Lodi's new fire chief, Larry Rooney, is not what you would expect.
He has an affinity for gardening and is pretty handy with using computer software to create videos that he posts on YouTube.
A movie aficionado who grew up with seven siblings, Rooney, who describes himself as an optimist, has been helming his new role as fire chief for only a month. And while he said he still has a lot to learn, he is up for the challenge.
A Southern California native who grew up in Costa Mesa, Rooney found his inspiration for his future employment in his father, who worked for the Los Angeles City Fire Department.
"I was one of the only siblings who actively took an interest in my father's job," he said. "I used to wait by the front door to ask him how his shift went the day before."
During high school, Rooney said he had experiences where he had to think quickly — including helping a woman who had been hit by a car — that made him begin to seriously consider becoming a fire fighter. After graduation, he headed to Orange Coast College and then Santa Ana City College, where he majored in fire science.
After a stint in Huntington Beach, Rooney was hired as a fire fighter in Peoria, Ariz., where he spent the next 27 years working his way up the ladder, eventually becoming Peoria's fire chief.
Below, Helms talks about his time so far as fire chief, issues facing the fire department and what the future may hold for the department.
Q: What is the fire department like here in Lodi compared to the fire department in Peoria?
A: Fire service in general is pretty much the same. Firefighters are pretty universal in what we do and what we stand for. The only thing that is different is the shift schedule. In Peoria, it was 24 hours on and 48 hours off. Here, the schedule is 48 hours on, 96 hours off.
Q: What has been the biggest adjustment as fire chief so far?
A: Definitely, leaving my place of comfort. I have been in Peoria for 27 years. And for right now, my family is still in Arizona. I haven't lived alone in 30 years — that is how long I have been married.
You get up and go to work every day. You end up going to the same drug store or the same grocery store. I was thinking today, I noticed one of my tires was a little low. And the next thing I know, I'm wondering which gas station has air pumps. It is those things you take for granted. And it is those things you have to adjust to as well.
Q: What has been your strategy to get to know everyone in the department?
A: What I have been doing is setting up meetings starting at the chief levels. I have actually met with everyone there. And I have met with two of three shifts. I want to down through the whole department, and because there are only 40 or 50 of us, it shouldn't take too long and it is important.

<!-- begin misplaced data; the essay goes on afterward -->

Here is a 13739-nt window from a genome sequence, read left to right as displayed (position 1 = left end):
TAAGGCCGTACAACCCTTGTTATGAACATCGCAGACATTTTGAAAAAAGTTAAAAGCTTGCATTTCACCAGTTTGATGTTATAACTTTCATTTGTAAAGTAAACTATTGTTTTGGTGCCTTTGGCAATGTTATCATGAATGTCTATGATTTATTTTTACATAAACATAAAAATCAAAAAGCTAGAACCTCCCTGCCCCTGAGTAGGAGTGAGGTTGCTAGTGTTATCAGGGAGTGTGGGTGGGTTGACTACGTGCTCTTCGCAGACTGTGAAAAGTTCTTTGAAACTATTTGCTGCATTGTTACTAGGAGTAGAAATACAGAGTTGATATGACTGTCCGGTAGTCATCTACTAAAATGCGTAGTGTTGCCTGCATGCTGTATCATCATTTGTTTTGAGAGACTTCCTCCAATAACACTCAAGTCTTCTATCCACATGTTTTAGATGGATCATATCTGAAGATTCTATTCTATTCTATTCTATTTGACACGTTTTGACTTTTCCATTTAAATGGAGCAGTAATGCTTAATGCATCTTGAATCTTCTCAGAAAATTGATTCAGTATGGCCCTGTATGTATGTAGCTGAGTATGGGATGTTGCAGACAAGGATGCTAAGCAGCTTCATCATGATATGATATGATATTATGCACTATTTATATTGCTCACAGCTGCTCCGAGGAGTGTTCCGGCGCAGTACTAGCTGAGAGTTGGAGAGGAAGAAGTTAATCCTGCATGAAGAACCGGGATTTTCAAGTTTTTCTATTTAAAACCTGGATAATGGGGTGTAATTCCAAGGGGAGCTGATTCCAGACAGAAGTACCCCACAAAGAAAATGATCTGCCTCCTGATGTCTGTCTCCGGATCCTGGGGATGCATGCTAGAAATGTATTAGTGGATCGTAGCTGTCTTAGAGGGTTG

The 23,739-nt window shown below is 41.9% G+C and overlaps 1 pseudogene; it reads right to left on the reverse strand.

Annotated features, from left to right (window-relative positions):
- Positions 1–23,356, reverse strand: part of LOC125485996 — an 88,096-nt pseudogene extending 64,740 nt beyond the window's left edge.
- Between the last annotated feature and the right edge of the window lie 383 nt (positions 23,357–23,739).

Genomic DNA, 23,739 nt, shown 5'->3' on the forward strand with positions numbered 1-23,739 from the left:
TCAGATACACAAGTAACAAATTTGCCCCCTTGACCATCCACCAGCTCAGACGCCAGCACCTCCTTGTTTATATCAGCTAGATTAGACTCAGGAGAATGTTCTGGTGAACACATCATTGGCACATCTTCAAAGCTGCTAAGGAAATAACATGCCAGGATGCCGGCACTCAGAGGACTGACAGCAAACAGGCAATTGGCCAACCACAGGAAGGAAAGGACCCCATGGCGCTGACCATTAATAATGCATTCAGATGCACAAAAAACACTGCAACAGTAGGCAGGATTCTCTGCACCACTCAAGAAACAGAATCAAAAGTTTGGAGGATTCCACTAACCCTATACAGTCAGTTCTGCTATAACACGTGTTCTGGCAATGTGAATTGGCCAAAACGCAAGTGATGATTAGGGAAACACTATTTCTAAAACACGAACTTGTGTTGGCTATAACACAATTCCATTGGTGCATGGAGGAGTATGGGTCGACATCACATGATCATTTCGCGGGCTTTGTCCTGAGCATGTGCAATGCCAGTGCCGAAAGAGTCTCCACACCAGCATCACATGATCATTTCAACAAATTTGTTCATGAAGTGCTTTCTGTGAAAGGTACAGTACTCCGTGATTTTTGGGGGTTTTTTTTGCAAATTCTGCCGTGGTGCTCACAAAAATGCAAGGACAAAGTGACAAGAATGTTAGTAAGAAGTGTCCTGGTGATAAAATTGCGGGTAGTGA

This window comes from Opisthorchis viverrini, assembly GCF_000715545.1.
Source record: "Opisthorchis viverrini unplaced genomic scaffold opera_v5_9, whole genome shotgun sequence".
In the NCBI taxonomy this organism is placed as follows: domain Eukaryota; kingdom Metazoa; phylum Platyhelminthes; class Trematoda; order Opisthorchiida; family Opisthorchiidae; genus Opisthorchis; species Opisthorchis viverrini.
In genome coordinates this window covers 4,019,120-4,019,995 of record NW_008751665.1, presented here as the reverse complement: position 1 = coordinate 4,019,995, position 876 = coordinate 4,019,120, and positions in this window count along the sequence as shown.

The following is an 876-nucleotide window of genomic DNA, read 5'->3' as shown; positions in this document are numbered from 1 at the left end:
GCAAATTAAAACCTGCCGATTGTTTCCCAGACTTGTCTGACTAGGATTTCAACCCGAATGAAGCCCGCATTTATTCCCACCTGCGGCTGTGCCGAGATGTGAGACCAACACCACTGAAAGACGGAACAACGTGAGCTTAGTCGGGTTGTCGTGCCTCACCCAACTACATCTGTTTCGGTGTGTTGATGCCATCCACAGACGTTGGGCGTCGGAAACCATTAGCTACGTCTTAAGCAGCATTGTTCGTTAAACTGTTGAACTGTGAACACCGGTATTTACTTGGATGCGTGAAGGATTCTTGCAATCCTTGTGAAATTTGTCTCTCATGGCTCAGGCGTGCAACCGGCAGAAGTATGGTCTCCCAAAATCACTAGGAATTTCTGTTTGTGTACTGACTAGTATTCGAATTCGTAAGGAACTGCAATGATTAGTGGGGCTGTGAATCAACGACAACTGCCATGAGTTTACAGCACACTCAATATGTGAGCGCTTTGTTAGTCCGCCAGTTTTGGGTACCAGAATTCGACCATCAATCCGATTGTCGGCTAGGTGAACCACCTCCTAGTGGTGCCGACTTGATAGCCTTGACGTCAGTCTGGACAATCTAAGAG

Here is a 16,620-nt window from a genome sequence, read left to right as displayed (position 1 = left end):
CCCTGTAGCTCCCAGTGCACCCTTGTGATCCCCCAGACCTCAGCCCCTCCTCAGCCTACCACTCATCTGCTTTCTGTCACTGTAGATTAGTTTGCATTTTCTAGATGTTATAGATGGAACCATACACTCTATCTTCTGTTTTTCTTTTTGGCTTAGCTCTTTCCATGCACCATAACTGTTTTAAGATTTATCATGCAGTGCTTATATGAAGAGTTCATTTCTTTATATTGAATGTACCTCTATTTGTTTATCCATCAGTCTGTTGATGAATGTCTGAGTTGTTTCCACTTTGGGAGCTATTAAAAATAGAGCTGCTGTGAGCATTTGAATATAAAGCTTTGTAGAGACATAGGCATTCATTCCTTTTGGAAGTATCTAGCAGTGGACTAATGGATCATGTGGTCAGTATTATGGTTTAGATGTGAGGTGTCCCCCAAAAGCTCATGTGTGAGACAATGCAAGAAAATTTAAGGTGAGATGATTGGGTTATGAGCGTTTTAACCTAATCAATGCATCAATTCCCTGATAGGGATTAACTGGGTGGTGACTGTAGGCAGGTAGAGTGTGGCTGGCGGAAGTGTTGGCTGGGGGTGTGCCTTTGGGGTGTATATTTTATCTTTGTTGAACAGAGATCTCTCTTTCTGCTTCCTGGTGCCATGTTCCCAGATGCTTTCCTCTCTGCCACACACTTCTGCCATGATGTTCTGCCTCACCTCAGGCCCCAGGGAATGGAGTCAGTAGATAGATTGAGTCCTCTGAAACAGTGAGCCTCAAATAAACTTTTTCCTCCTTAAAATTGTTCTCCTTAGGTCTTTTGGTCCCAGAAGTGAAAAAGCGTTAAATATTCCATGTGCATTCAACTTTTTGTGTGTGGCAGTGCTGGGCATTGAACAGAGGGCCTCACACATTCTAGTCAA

I have also had meetings with all of the department heads in the city and met with some other community leaders. I just want to go around and openly, honestly and transparently meet as many people as possible, telling them what things I can bring and also to talk about how I can help to look for ways that we can either interact or find the opportunities to interact and add value to the community and the department.
Q: In Lodi, there is definitely a higher ratio of EMS calls to structure fire calls. What is it like having to deal that, from your perspective?
A: It's still thrilling. It is all integrated as part of the job. One minute you go from fighting a fire to delivering a baby. (EMS) calls are a large portion of the business. You flip the switch ... That is why I like the fire service. It is not just one thing. You have no idea what you could do that day. You could be washing a truck one minute and then the next minute doing the most exciting thing of your life. When I first started out, if you had told me I would be responding to a bee attack, I would have laughed at you. But that is how the job is. All-hazards, all-encompassing job. We are here for potential, and if you look around Lodi, there is a lot of potential for fire.
Q: What would you like to maybe change?
A: You know what, I think they do a really good job of providing service here. It is not necessary for me to jump in and change everything. It would be a presumptuous thing to do. I want to take time to learn and listen. I've been getting some really good feedback from the department and I want to collaboratively set priorities on moving forward with those ideas.
Also, I want to help set (those ideas) to be realistic. We all have our barriers with things, like the budget. There are a lot of things we can do and I recognize that the "low hanging fruit" are things we can tweak right now. That would then allow us to spend time on bigger things that we want to accomplish in the future.
Q: What is budget like this year?
A: It is tough for everyone across the board. Less than 10 years ago, we had budgets we could do great things with. And even with that, we have to work within our means. The budget has not affected the level of service in Lodi.
I haven't been able to dig down into all of the budget, but what I can say is that the people within the department still go out and do great things for the citizens of Lodi.
We are all hurting from budget cuts on some level. But we also have to be able to put all the factors on the table, look at what we can do and do best with what we have now. We're an optimistic bunch. Tomorrow is looking pretty good.
Contact reporter Katie Nelson at firstname.lastname@example.org.